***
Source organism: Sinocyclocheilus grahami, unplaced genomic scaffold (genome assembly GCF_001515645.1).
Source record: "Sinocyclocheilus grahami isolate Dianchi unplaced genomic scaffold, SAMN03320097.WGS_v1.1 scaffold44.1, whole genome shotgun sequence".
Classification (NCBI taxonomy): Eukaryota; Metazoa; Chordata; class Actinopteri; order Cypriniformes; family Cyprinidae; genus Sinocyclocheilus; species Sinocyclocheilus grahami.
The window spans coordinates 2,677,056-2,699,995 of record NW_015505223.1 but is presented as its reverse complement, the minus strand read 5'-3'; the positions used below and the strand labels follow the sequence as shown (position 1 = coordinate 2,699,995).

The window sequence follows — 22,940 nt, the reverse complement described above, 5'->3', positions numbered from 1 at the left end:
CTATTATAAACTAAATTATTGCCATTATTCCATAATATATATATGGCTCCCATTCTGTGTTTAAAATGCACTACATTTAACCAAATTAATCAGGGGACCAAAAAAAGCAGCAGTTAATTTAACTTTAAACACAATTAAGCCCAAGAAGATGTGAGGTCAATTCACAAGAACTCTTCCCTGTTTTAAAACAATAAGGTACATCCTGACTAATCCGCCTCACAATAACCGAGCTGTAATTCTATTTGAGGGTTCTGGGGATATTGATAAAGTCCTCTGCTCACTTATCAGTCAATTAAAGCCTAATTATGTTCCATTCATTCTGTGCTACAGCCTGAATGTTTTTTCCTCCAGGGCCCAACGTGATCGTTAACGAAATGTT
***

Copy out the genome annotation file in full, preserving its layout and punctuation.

Source organism: Sinocyclocheilus grahami, unplaced genomic scaffold (genome assembly GCF_001515645.1).
Source record: "Sinocyclocheilus grahami isolate Dianchi unplaced genomic scaffold, SAMN03320097.WGS_v1.1 scaffold44.1, whole genome shotgun sequence".
Classification (NCBI taxonomy): Eukaryota; Metazoa; Chordata; class Actinopteri; order Cypriniformes; family Cyprinidae; genus Sinocyclocheilus; species Sinocyclocheilus grahami.
The window spans coordinates 2,677,056-2,699,995 of record NW_015505223.1 but is presented as its reverse complement, the minus strand read 5'-3'; the positions used below and the strand labels follow the sequence as shown (position 1 = coordinate 2,699,995).

The window sequence follows — 22,940 nt, the reverse complement described above, 5'->3', positions numbered from 1 at the left end:
CTATTATAAACTAAATTATTGCCATTATTCCATAATATATATATGGCTCCCATTCTGTGTTTAAAATGCACTACATTTAACCAAATTAATCAGGGGACCAAAAAAAGCAGCAGTTAATTTAACTTTAAACACAATTAAGCCCAAGAAGATGTGAGGTCAATTCACAAGAACTCTTCCCTGTTTTAAAACAATAAGGTACATCCTGACTAATCCGCCTCACAATAACCGAGCTGTAATTCTATTTGAGGGTTCTGGGGATATTGATAAAGTCCTCTGCTCACTTATCAGTCAATTAAAGCCTAATTATGTTCCATTCATTCTGTGCTACAGCCTGAATGTTTTTTCCTCCAGGGCCCAACGTGATCGTTAACGAAATGTT